What’s Reshaping The Future Of Luxury E-Commerce?


Limei Hoang | September 17, 2019

New consumers, new business models and changes in the retail space are all helping to reshape the state of the e-commerce within the luxury industry, according to DLG’s (Digital Luxury Group) Chief Executive and Founder David Sadigh.

The rapidly changing landscape of e-commerce has resulted in new business models, new consumers and new retail concepts, helping to reshape the luxury industry, which over the past few years has seen a large push from brands and companies to adjust their digital strategies in a bid to reconnect with their customers.  

In Europe, luxury conglomerates like LVMH, Kering and Richemont have taken back control of their e-commerce operations, as part of a wider strategy to directly connect with their customers, marking a significant shift in their thinking and approach to digital.

LVMH, launched its own multi-brand website two years ago, Kering took back full control of its e-commerce operations and Richemont completed a takeover of luxury e-tailer Yoox-Net-a-Porter for €2.8 billion ($3.1 billion) in 2018.  

“Obviously the aim was to create a direct link between LVMH brands and its consumers, on top of an existing physical store, the historical Le Bon Marché in Paris,” said Sadigh. “Kering is extremely important because they used to work closely (with) Yoox-Net-a-Porter. That was a long lasting relationship that they decided to stop by the end of last year, bringing back, internally once again and really trying to have control over their own brands.”

Pure players like Farfetch and Yoox-Net-A-Porter are part of the reason why the market is changing so rapidly, noted Sadigh, thanks to their pioneering new business models, which help drive brand visibility and revenues in the online market. But a bigger e-commerce battle is happening in China.

“We all know how important the Chinese market is, representing 30 percent of the overall luxury spend and what is happening in China is quite amazing,” said Sadigh.

Chinese pure players like Alibaba and, who showcase a wealth of knowledge across retail to provide a seamless online and offline customer experience, are now looking to gain more traction in the luxury market with dedicated platforms. Alibaba with its Tmall Luxury Pavilion and with its white glove service. “Those two players are really battling and trying to get as much market share as possible within the booming Chinese middle class and the luxury consumers,” said Sadigh.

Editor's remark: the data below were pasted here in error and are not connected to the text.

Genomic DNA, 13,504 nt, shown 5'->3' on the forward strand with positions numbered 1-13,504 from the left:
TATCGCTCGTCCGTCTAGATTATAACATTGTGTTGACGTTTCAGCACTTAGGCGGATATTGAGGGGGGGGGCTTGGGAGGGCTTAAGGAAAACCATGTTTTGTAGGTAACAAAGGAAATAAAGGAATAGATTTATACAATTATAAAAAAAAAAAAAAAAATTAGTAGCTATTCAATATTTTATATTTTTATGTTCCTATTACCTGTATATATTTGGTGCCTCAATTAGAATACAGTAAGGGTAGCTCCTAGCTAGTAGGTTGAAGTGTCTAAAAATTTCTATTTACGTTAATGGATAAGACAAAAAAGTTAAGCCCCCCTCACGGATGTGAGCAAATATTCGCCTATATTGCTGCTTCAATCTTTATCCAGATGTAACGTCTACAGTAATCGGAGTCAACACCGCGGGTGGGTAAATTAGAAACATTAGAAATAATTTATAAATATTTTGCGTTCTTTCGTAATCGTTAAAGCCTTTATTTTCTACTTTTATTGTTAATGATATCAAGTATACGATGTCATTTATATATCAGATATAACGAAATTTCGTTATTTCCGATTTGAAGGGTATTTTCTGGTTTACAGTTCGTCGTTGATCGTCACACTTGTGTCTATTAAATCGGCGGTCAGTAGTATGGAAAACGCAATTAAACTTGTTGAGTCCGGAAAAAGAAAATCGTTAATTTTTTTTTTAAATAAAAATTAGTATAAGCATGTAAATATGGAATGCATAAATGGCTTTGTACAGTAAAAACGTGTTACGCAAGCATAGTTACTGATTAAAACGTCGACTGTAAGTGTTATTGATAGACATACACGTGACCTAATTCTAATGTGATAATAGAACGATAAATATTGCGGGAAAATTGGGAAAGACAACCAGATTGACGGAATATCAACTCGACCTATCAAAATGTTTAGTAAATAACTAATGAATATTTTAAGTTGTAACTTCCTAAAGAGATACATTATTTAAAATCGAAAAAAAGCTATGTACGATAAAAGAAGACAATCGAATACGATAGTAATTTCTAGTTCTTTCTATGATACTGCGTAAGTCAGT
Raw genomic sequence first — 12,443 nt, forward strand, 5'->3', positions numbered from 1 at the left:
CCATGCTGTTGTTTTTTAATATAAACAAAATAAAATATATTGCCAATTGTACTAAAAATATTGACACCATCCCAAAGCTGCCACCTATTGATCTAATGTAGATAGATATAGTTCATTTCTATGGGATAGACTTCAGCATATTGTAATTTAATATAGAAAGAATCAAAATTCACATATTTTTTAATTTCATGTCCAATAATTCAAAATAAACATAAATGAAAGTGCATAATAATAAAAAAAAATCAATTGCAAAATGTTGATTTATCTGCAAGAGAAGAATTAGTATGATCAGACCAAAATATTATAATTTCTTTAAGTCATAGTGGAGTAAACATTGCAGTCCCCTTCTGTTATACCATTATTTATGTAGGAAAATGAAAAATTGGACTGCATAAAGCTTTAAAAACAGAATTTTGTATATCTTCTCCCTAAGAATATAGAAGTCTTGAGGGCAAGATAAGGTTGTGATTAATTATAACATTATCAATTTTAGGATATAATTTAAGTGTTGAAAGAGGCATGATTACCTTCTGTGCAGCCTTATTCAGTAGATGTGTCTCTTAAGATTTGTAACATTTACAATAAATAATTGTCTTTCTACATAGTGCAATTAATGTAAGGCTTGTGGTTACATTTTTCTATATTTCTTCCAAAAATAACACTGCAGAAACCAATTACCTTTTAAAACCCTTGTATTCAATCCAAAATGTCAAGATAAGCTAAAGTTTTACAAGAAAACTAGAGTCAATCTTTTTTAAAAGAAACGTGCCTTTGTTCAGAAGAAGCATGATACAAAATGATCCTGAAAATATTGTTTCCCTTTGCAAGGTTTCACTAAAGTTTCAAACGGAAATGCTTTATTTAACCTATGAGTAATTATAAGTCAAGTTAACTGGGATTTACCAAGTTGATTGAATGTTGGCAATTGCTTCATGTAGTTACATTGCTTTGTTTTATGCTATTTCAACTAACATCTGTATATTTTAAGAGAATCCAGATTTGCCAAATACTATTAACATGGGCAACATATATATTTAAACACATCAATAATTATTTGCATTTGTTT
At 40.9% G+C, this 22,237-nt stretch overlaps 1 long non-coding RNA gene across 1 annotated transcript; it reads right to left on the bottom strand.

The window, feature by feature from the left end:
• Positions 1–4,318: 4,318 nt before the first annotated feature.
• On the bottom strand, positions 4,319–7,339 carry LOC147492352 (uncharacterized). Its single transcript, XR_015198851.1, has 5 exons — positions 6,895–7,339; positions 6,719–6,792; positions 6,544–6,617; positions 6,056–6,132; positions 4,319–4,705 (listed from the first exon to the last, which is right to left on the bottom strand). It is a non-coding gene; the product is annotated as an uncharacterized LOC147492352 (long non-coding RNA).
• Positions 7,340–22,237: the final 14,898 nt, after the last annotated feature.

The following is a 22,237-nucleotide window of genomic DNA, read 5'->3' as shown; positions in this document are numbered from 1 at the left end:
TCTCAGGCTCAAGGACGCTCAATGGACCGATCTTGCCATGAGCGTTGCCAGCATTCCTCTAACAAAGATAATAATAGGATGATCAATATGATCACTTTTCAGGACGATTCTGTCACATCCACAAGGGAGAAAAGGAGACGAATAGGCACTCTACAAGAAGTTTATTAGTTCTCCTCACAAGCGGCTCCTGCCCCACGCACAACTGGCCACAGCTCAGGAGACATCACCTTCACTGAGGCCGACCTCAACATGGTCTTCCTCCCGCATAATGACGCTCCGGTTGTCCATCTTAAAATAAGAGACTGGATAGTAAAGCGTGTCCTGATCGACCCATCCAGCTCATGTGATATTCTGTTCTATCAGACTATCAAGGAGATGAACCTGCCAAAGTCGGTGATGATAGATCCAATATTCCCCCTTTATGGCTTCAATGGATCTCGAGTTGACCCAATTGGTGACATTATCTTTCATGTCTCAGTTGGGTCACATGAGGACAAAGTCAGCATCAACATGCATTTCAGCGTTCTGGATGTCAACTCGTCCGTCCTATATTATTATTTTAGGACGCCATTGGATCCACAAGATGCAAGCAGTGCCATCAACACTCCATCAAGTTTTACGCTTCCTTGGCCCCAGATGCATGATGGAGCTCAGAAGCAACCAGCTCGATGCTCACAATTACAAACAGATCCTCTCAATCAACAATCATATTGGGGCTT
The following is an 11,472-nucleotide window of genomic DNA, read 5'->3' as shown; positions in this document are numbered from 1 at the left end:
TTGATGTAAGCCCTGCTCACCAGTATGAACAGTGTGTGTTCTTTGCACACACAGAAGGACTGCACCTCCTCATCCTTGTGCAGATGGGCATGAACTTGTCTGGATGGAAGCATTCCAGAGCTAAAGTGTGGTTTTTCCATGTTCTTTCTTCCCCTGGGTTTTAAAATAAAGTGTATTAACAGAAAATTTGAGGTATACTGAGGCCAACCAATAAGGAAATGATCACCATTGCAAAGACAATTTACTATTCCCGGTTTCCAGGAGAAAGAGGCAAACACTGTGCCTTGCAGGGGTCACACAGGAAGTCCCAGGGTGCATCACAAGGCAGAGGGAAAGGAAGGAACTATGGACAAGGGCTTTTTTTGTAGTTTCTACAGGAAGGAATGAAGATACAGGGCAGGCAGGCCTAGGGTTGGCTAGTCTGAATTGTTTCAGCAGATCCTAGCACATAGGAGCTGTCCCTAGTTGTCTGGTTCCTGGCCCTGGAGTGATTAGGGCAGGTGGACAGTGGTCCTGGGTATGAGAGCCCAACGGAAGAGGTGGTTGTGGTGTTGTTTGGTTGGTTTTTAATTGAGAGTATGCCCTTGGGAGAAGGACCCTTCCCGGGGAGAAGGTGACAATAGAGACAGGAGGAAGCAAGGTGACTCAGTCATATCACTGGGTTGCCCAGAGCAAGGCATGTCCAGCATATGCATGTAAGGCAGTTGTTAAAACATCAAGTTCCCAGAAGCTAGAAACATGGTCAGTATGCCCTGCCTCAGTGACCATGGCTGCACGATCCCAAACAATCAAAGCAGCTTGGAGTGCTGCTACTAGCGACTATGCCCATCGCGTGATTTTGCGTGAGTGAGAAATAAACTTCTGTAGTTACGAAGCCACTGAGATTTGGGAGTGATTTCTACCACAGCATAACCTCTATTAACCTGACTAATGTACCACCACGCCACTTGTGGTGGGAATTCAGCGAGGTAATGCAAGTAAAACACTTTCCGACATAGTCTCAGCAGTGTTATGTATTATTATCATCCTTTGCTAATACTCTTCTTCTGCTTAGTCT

As a result, Chinese pure players are teaming up with more established luxury retailers in the West to combine their expertise and knowledge as the battle heats up in China, said Sadigh. Farfetch recently announced plans to merge its Chinese business with’s Top life, launching what it calls the ‘Premier Luxury Gateway to China.”

Richemont signed a joint-venture with Alibaba to bring its Net-a-Porter  and Mr Porter brands to Chinese consumers and LVMH has agreed to sell some of its brands in the luxury section of Tmall, Alibaba’s multi-brand e-commerce site, demonstrating a more open attitude towards collaborating with Chinese players, something it was previously hesitant to do.

“That’s probably the dream of all the Western companies, being able to tap into the promising Chinese market,” he added.

Watch the full episode of Reshaping Luxury here, a new production focused on the ever-changing landscape of the luxury industry. Aimed at providing insight, analysis and interviews with leading experts and executives in the market, Reshaping Luxury is a co-production between CNNMoney Switzerland and DLG.

Cover image. Gucci, LVMH and Chloe. Photo: Courtesy.

E-commerce | Marketplaces | Reshaping Luxury